FACILITIES AND ENVIRONMENT
Training in cardiac catheterization should occur within a pediatric cardiology fellowship program that is accredited by the ACGME. The cardiac catheterization laboratory should serve a hospital with inpatient and outpatient facilities, neonatal and pediatric intensive care units, and an active pediatric cardiac surgical program. The pediatric cardiac catheterization laboratory should be under the supervision of a full-time pediatric cardiologist, whose primary responsibility is supervision of the laboratory. The laboratory must perform a sufficient number of cardiac catheterizations and interventional procedures to provide each trainee with an acceptable experience.
The cardiac catheterization program must have a regular teaching conference in which diagnostic data (hemodynamic and angiographic) and therapeutic outcomes are formally discussed. In addition, each program that provides advanced interventional training must have a regular morbidity and mortality conference in which all adverse outcomes of catheter interventions are systematically reviewed. Participants in this conference should include cardiology faculty, clinical fellows, and preferably pediatric cardiothoracic surgeons and cardiac anesthesiologists. Active participation in these conferences by all clinical cardiology fellows, particularly those at advanced levels, is essential to clinical training that emphasizes quality outcomes.
LEVELS OF EXPERTISE
In this report we discuss core training for all fellows, and advanced training for fellows desiring special expertise in cardiac catheterization and interventional cardiology. The core training is recommended for all clinical fellows during their core clinical experience. It is intended to be sufficient for fellows who do not plan a career in interventional pediatric cardiology, but who may be required to perform simple diagnostic studies and to interpret catheterization and angiographic data in their clinical practices. (Cardiologists who provide “diagnostic only” catheterization services must coordinate the care closely with interventional cardiologists and surgeons at referral centers to minimize the need for repeat catheterization procedures.) The advanced training provides expertise in both diagnostic and interventional catheterization procedures, and it is intended to qualify a fellow to embark upon a career in cardiac catheterization and intervention.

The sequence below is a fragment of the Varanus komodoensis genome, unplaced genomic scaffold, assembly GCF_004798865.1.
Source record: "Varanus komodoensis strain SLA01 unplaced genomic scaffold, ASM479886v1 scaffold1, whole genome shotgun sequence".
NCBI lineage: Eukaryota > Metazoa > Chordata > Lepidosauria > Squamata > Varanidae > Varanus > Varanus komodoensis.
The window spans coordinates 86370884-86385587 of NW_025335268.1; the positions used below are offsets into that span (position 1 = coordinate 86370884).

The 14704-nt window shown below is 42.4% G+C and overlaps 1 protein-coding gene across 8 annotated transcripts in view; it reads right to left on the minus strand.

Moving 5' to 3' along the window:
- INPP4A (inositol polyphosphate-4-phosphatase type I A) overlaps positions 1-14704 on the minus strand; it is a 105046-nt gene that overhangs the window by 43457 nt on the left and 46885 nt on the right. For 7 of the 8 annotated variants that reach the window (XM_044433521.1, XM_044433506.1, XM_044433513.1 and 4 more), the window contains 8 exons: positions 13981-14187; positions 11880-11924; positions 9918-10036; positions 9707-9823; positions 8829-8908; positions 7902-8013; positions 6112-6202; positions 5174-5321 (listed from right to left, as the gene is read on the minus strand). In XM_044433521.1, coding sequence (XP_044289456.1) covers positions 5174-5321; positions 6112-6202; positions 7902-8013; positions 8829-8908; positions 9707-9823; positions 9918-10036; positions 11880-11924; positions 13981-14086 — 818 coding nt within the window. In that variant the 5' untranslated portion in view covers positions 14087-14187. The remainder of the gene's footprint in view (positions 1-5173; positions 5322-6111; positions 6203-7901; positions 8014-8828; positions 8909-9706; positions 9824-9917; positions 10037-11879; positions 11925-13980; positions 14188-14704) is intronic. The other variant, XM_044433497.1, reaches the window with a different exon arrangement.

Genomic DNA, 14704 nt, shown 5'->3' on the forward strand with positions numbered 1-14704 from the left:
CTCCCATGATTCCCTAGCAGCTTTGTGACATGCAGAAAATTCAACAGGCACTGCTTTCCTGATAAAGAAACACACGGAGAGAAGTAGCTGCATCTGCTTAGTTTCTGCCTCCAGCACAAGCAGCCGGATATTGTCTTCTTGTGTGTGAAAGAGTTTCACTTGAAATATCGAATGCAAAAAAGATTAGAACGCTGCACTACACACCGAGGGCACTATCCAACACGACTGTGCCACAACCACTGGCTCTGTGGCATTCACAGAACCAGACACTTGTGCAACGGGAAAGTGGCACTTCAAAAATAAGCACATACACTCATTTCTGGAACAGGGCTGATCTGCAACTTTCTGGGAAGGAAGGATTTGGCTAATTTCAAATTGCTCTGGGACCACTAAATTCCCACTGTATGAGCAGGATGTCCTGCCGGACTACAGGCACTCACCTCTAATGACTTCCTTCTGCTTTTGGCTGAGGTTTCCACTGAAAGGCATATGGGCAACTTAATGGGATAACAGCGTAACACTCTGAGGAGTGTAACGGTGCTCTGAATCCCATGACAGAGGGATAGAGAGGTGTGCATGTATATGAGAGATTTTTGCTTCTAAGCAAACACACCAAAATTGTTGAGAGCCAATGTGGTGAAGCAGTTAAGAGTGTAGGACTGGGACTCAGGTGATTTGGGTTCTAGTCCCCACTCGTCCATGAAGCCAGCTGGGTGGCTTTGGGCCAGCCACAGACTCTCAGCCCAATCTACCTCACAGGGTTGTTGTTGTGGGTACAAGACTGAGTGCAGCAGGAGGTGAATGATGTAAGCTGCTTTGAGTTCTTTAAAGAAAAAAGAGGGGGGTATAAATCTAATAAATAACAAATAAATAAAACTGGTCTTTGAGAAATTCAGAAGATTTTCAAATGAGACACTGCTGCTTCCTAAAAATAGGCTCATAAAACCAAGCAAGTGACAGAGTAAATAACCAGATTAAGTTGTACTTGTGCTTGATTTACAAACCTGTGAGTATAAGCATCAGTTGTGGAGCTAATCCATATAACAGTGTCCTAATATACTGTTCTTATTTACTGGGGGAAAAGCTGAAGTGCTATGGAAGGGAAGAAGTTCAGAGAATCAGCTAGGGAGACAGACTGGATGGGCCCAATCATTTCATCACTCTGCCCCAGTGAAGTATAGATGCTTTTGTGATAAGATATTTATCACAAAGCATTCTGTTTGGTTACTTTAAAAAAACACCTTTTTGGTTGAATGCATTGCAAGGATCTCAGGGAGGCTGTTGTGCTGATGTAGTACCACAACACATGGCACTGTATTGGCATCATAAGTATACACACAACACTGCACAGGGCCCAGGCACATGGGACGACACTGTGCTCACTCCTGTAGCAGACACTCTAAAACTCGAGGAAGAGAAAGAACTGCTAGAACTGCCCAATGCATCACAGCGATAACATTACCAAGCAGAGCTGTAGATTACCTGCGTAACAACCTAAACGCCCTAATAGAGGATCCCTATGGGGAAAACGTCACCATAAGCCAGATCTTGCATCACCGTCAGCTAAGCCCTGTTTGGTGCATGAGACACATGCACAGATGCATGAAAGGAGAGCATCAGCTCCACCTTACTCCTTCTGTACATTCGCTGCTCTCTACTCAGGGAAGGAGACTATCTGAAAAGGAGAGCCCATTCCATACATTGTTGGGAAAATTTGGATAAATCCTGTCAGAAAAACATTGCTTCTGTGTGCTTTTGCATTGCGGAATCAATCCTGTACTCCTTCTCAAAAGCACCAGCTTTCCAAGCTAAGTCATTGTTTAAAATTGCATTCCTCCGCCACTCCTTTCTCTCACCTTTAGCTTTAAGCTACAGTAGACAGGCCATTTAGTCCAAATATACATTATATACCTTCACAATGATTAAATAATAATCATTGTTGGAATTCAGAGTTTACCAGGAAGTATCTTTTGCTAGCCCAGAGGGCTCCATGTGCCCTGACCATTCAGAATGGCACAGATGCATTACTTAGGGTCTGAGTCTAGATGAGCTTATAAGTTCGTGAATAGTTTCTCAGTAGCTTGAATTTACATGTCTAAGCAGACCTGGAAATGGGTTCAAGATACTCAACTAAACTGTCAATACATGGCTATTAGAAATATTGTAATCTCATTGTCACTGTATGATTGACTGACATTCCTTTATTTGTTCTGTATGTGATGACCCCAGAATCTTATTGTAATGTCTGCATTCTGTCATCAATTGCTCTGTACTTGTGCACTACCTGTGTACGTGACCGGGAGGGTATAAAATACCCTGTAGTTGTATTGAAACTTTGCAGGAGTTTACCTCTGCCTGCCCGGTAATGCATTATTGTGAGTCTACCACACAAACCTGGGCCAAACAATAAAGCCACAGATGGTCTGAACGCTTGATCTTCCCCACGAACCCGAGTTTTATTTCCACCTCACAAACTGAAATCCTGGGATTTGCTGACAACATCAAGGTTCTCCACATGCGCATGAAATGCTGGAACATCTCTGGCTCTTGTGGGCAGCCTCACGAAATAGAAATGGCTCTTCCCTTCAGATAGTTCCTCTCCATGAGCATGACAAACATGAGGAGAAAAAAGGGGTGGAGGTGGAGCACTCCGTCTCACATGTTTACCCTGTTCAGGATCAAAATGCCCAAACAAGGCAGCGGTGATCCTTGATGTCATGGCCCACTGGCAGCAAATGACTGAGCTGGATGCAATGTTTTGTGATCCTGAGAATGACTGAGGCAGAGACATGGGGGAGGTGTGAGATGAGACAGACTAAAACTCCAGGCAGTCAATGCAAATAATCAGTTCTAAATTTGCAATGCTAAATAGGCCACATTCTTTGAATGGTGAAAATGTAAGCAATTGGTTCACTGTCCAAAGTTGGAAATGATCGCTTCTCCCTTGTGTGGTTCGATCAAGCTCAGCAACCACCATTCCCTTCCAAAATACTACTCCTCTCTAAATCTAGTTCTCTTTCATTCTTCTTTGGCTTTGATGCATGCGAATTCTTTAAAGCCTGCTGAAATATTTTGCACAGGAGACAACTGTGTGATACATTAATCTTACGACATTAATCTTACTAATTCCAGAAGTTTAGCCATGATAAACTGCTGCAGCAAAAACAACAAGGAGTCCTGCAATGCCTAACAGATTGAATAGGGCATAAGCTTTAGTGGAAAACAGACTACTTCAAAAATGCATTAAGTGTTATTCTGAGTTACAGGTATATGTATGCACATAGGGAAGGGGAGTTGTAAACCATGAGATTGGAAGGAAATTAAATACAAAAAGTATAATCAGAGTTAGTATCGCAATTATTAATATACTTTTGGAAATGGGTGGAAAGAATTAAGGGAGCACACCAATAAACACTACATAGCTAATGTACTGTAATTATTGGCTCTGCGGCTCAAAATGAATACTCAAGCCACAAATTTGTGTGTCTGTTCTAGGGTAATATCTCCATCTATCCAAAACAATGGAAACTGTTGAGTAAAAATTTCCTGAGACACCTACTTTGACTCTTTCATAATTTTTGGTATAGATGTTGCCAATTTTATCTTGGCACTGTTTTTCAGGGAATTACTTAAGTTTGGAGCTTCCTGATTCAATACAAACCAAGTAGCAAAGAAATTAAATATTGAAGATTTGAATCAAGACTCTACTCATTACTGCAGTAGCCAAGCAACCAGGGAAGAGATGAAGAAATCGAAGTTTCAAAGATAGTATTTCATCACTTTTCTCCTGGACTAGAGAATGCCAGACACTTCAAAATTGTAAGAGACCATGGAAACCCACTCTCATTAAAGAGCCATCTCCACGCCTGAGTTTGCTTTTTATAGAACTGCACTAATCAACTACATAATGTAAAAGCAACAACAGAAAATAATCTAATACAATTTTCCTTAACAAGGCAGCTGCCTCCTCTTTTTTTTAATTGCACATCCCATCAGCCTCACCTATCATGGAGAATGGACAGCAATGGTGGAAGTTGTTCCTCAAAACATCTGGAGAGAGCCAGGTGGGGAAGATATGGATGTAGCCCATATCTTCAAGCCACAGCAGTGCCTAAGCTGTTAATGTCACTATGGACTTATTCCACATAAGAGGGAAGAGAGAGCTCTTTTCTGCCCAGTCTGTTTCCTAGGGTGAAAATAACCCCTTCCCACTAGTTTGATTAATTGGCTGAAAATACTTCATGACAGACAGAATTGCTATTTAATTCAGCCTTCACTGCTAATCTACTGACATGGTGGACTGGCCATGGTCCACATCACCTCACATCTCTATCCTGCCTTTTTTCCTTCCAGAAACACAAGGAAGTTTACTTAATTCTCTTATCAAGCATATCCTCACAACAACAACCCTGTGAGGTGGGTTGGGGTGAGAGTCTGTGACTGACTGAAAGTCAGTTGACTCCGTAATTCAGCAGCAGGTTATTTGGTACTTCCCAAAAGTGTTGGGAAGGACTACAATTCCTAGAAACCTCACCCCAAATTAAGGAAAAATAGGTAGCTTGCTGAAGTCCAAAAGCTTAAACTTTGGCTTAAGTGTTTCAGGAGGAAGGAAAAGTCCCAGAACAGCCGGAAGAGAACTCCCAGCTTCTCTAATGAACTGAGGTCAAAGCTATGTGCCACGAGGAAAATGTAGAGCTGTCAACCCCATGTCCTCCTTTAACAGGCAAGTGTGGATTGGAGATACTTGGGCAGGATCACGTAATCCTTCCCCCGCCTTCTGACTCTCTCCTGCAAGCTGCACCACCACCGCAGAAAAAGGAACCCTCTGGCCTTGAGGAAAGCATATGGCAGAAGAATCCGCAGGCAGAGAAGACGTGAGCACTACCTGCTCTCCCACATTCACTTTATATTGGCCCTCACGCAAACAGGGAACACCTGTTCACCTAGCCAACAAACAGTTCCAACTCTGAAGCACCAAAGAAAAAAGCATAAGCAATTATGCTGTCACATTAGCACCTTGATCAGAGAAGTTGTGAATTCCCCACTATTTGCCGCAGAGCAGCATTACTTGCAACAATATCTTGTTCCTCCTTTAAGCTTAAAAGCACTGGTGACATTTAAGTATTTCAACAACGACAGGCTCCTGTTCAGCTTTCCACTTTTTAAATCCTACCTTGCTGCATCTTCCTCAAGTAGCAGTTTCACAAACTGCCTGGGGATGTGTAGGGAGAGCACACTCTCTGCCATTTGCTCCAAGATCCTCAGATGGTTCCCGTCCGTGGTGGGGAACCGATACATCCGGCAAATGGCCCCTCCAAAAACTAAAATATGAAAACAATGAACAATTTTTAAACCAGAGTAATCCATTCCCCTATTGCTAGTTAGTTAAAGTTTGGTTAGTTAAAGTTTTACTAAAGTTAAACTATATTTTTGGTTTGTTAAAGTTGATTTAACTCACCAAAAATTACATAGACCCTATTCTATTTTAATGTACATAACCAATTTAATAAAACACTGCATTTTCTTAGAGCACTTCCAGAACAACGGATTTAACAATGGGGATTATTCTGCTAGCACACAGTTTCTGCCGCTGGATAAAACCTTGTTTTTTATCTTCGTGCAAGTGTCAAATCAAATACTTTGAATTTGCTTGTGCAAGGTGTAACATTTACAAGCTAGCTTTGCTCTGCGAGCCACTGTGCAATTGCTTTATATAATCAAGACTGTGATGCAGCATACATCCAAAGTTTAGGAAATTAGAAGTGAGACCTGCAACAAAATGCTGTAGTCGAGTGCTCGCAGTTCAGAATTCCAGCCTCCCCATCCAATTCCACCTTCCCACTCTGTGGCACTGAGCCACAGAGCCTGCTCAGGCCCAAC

Core Training: Goals and Methods
Core training in cardiac catheterization refers to the training experiences recommended for all clinical cardiology fellows, regardless of specific career goals. In the Training Program Survey, there was unanimous support for core training in cardiac catheterization for all clinical fellows. The goal of such core training is to introduce fellows to the field of cardiac catheterization and the risks and benefits of catheter-based procedures, to teach basic diagnostic catheterization skills, and to provide a basic knowledge of hemodynamics, angiography, and radiation safety. A core curriculum in pediatric cardiac catheterization should include the topics and experiences outlined in Table 1.
The core training should involve each clinical fellow in a minimum of 100 cardiac catheterizations, at least 20 of which include an interventional component (Table 2). These experiences should familiarize the fellow to the indications for cardiac catheterization and intervention, femoral vessel access techniques, basic catheter manipulations, hemodynamic measurements and calculations, and angiographic interpretations. Participation by the fellow as either the primary operator or the primary assistant is satisfactory involvement. A log book should be maintained by the fellow to document the experience and outcomes of catheterization.
Advanced Training: Goals and Methods